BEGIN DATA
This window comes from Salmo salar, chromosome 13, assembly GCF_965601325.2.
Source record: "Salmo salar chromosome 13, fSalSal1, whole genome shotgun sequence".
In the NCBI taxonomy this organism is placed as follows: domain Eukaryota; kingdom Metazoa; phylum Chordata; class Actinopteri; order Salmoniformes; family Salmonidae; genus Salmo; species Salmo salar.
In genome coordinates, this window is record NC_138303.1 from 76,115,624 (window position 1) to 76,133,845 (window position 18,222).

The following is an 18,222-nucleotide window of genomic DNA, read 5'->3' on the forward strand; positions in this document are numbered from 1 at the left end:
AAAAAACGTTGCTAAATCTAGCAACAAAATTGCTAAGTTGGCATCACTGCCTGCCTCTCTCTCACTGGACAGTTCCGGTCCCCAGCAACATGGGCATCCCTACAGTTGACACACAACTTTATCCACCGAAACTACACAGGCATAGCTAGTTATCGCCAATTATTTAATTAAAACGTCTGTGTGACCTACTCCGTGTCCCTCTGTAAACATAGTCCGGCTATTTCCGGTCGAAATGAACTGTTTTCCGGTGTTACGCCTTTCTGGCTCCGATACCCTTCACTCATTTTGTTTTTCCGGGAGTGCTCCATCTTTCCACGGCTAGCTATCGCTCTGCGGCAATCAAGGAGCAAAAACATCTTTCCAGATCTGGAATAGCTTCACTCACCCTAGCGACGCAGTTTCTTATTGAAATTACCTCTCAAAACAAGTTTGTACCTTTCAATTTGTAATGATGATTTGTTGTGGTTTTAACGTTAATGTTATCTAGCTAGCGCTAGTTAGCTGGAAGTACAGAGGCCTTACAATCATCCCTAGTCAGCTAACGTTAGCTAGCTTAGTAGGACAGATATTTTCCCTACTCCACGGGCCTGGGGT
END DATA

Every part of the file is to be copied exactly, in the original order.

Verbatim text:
This window comes from Salmo salar, chromosome 13, assembly GCF_965601325.2.
Source record: "Salmo salar chromosome 13, fSalSal1, whole genome shotgun sequence".
In the NCBI taxonomy this organism is placed as follows: domain Eukaryota; kingdom Metazoa; phylum Chordata; class Actinopteri; order Salmoniformes; family Salmonidae; genus Salmo; species Salmo salar.
In genome coordinates, this window is record NC_138303.1 from 76,115,624 (window position 1) to 76,133,845 (window position 18,222).

The following is an 18,222-nucleotide window of genomic DNA, read 5'->3' on the forward strand; positions in this document are numbered from 1 at the left end:
AAAAAACGTTGCTAAATCTAGCAACAAAATTGCTAAGTTGGCATCACTGCCTGCCTCTCTCTCACTGGACAGTTCCGGTCCCCAGCAACATGGGCATCCCTACAGTTGACACACAACTTTATCCACCGAAACTACACAGGCATAGCTAGTTATCGCCAATTATTTAATTAAAACGTCTGTGTGACCTACTCCGTGTCCCTCTGTAAACATAGTCCGGCTATTTCCGGTCGAAATGAACTGTTTTCCGGTGTTACGCCTTTCTGGCTCCGATACCCTTCACTCATTTTGTTTTTCCGGGAGTGCTCCATCTTTCCACGGCTAGCTATCGCTCTGCGGCAATCAAGGAGCAAAAACATCTTTCCAGATCTGGAATAGCTTCACTCACCCTAGCGACGCAGTTTCTTATTGAAATTACCTCTCAAAACAAGTTTGTACCTTTCAATTTGTAATGATGATTTGTTGTGGTTTTAACGTTAATGTTATCTAGCTAGCGCTAGTTAGCTGGAAGTACAGAGGCCTTACAATCATCCCTAGTCAGCTAACGTTAGCTAGCTTAGTAGGACAGATATTTTCCCTACTCCACGGGCCTGGGGT